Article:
(by Kat Hagedorn, Christina Powell, Lance Stuchell and John Weise) The one constant in digital preservation over the past couple of decades has been change. Digitization standards have changed as equipment has improved and become more affordable, formats have come and gone, and tools have been developed to help with automated format creation and validation. The progress made on this front has been great, but how do we reconcile older content with current digitization and preservation standards?
The last visual refresh to the DLPS Image Class environment updated the layout and styles, but mostly worked the same way. Starting this year, we've been making more drastic changes. These updates were based on what our analytics showed about browser use (larger, wider screens and of course, mobile use) and conversations with collection managers.
How much do people actually read on the web? Not much. UX Myths presents the evidence.
More than 15% of user searches for the seven most commonly used databases on the University of Michigan Library’s website were misspellings of the database name. We looked through our search logs for the three months spanning January 1-April 2, 2014, to find correct and likely incorrect search queries.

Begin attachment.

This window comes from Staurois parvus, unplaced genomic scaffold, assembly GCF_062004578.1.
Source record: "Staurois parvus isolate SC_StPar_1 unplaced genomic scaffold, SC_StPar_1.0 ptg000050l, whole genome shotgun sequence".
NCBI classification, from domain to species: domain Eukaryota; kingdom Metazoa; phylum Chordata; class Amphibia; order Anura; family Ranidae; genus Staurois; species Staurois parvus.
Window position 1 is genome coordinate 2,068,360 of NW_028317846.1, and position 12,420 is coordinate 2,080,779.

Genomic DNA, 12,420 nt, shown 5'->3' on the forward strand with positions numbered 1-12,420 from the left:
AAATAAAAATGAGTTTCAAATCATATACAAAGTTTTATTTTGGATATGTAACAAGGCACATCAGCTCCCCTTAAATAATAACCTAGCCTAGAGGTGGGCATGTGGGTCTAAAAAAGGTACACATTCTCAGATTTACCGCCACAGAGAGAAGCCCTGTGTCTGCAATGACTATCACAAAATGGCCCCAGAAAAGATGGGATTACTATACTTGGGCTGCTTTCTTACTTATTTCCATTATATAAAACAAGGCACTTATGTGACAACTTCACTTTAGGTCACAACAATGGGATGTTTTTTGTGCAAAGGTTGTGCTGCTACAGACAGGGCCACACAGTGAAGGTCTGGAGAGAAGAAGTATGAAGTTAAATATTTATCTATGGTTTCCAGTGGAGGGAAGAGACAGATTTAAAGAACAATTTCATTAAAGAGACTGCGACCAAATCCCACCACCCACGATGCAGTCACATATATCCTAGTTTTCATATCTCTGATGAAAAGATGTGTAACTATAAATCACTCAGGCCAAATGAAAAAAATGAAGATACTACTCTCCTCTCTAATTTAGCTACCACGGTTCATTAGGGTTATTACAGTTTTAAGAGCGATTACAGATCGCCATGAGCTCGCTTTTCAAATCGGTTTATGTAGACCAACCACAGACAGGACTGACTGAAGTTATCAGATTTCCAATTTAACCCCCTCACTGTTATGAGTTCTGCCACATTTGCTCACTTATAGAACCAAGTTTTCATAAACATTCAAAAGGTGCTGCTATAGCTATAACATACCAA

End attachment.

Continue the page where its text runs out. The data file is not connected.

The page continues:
Looking back, there are a few lessons that most resonated over the course of my first year as the library's web content strategist.
After running for over a decade, BlueStream was retired on June 30th, 2014.
The library recently completed a successful, six-month pilot program for a new model of web content oversight. Each division appointed a web content coordinator to represent them, and together the coordinators work in library-wide issues.
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